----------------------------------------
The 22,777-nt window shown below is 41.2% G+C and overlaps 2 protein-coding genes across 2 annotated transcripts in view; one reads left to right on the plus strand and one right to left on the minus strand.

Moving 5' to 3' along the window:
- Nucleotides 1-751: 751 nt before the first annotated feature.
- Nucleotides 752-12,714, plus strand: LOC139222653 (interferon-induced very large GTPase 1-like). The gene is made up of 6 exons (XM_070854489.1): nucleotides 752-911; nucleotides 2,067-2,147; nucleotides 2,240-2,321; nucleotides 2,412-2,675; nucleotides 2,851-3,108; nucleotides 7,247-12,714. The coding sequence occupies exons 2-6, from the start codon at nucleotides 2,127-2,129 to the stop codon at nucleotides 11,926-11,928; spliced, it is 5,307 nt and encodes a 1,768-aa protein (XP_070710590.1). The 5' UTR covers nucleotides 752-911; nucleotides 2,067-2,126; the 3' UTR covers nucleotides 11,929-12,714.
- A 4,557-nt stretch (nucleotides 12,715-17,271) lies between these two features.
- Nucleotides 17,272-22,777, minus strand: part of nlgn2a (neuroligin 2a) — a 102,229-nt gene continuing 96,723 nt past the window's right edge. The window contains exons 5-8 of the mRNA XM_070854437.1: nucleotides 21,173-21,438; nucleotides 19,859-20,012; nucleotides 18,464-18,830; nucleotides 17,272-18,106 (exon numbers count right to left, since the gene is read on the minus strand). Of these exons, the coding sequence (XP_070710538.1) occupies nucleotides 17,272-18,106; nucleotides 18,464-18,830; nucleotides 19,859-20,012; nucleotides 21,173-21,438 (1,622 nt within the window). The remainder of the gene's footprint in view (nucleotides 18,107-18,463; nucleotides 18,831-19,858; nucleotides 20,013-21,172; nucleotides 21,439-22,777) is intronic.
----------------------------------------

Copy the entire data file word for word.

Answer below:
The 22,777-nt window shown below is 41.2% G+C and overlaps 2 protein-coding genes across 2 annotated transcripts in view; one reads left to right on the plus strand and one right to left on the minus strand.

Moving 5' to 3' along the window:
- Nucleotides 1-751: 751 nt before the first annotated feature.
- Nucleotides 752-12,714, plus strand: LOC139222653 (interferon-induced very large GTPase 1-like). The gene is made up of 6 exons (XM_070854489.1): nucleotides 752-911; nucleotides 2,067-2,147; nucleotides 2,240-2,321; nucleotides 2,412-2,675; nucleotides 2,851-3,108; nucleotides 7,247-12,714. The coding sequence occupies exons 2-6, from the start codon at nucleotides 2,127-2,129 to the stop codon at nucleotides 11,926-11,928; spliced, it is 5,307 nt and encodes a 1,768-aa protein (XP_070710590.1). The 5' UTR covers nucleotides 752-911; nucleotides 2,067-2,126; the 3' UTR covers nucleotides 11,929-12,714.
- A 4,557-nt stretch (nucleotides 12,715-17,271) lies between these two features.
- Nucleotides 17,272-22,777, minus strand: part of nlgn2a (neuroligin 2a) — a 102,229-nt gene continuing 96,723 nt past the window's right edge. The window contains exons 5-8 of the mRNA XM_070854437.1: nucleotides 21,173-21,438; nucleotides 19,859-20,012; nucleotides 18,464-18,830; nucleotides 17,272-18,106 (exon numbers count right to left, since the gene is read on the minus strand). Of these exons, the coding sequence (XP_070710538.1) occupies nucleotides 17,272-18,106; nucleotides 18,464-18,830; nucleotides 19,859-20,012; nucleotides 21,173-21,438 (1,622 nt within the window). The remainder of the gene's footprint in view (nucleotides 18,107-18,463; nucleotides 18,831-19,858; nucleotides 20,013-21,172; nucleotides 21,439-22,777) is intronic.